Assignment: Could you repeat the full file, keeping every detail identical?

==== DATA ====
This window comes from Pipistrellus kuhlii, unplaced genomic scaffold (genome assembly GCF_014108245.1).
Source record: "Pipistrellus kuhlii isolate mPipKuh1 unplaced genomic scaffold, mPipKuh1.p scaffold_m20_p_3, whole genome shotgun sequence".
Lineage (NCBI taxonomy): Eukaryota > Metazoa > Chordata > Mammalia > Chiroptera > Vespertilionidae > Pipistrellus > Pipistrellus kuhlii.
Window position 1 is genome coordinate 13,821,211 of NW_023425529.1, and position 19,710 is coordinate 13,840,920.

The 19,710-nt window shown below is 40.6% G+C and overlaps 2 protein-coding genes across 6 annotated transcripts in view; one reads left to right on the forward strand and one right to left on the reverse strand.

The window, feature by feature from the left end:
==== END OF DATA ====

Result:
This window comes from Pipistrellus kuhlii, unplaced genomic scaffold (genome assembly GCF_014108245.1).
Source record: "Pipistrellus kuhlii isolate mPipKuh1 unplaced genomic scaffold, mPipKuh1.p scaffold_m20_p_3, whole genome shotgun sequence".
Lineage (NCBI taxonomy): Eukaryota > Metazoa > Chordata > Mammalia > Chiroptera > Vespertilionidae > Pipistrellus > Pipistrellus kuhlii.
Window position 1 is genome coordinate 13,821,211 of NW_023425529.1, and position 19,710 is coordinate 13,840,920.

The 19,710-nt window shown below is 40.6% G+C and overlaps 2 protein-coding genes across 6 annotated transcripts in view; one reads left to right on the forward strand and one right to left on the reverse strand.

The window, feature by feature from the left end: